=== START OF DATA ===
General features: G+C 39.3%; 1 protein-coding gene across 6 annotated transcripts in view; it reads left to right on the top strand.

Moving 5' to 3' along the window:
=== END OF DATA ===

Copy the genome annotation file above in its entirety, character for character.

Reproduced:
General features: G+C 39.3%; 1 protein-coding gene across 6 annotated transcripts in view; it reads left to right on the top strand.

Moving 5' to 3' along the window: